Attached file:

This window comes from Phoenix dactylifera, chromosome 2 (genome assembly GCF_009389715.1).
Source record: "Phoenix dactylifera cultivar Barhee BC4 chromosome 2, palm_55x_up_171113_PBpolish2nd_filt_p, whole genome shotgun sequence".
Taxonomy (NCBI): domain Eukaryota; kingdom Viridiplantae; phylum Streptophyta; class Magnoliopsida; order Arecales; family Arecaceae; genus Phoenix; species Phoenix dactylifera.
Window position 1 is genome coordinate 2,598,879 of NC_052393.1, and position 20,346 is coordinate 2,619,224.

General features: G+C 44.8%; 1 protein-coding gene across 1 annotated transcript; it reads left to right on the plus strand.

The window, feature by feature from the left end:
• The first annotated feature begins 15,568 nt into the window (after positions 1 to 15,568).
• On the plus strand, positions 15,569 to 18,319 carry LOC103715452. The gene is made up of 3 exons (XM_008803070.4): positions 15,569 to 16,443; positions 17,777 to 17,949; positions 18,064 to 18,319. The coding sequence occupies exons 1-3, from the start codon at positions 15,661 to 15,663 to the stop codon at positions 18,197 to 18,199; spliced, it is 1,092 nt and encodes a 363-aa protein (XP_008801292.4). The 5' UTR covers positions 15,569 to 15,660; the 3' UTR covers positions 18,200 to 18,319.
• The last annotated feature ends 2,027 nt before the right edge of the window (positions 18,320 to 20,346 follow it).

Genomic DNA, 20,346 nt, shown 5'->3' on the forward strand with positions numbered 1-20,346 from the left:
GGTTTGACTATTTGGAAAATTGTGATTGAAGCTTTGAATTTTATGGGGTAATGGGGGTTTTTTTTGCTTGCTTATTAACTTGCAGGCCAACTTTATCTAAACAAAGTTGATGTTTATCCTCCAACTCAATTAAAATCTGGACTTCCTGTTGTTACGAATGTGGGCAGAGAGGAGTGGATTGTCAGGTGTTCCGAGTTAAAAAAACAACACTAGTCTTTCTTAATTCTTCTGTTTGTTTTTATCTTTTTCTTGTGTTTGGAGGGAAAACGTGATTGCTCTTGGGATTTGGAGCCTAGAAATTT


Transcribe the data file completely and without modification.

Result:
This window comes from Phoenix dactylifera, chromosome 2 (genome assembly GCF_009389715.1).
Source record: "Phoenix dactylifera cultivar Barhee BC4 chromosome 2, palm_55x_up_171113_PBpolish2nd_filt_p, whole genome shotgun sequence".
Taxonomy (NCBI): domain Eukaryota; kingdom Viridiplantae; phylum Streptophyta; class Magnoliopsida; order Arecales; family Arecaceae; genus Phoenix; species Phoenix dactylifera.
Window position 1 is genome coordinate 2,598,879 of NC_052393.1, and position 20,346 is coordinate 2,619,224.

General features: G+C 44.8%; 1 protein-coding gene across 1 annotated transcript; it reads left to right on the plus strand.

The window, feature by feature from the left end:
• The first annotated feature begins 15,568 nt into the window (after positions 1 to 15,568).
• On the plus strand, positions 15,569 to 18,319 carry LOC103715452. The gene is made up of 3 exons (XM_008803070.4): positions 15,569 to 16,443; positions 17,777 to 17,949; positions 18,064 to 18,319. The coding sequence occupies exons 1-3, from the start codon at positions 15,661 to 15,663 to the stop codon at positions 18,197 to 18,199; spliced, it is 1,092 nt and encodes a 363-aa protein (XP_008801292.4). The 5' UTR covers positions 15,569 to 15,660; the 3' UTR covers positions 18,200 to 18,319.
• The last annotated feature ends 2,027 nt before the right edge of the window (positions 18,320 to 20,346 follow it).

Genomic DNA, 20,346 nt, shown 5'->3' on the forward strand with positions numbered 1-20,346 from the left:
GGTTTGACTATTTGGAAAATTGTGATTGAAGCTTTGAATTTTATGGGGTAATGGGGGTTTTTTTTGCTTGCTTATTAACTTGCAGGCCAACTTTATCTAAACAAAGTTGATGTTTATCCTCCAACTCAATTAAAATCTGGACTTCCTGTTGTTACGAATGTGGGCAGAGAGGAGTGGATTGTCAGGTGTTCCGAGTTAAAAAAACAACACTAGTCTTTCTTAATTCTTCTGTTTGTTTTTATCTTTTTCTTGTGTTTGGAGGGAAAACGTGATTGCTCTTGGGATTTGGAGCCTAGAAATTT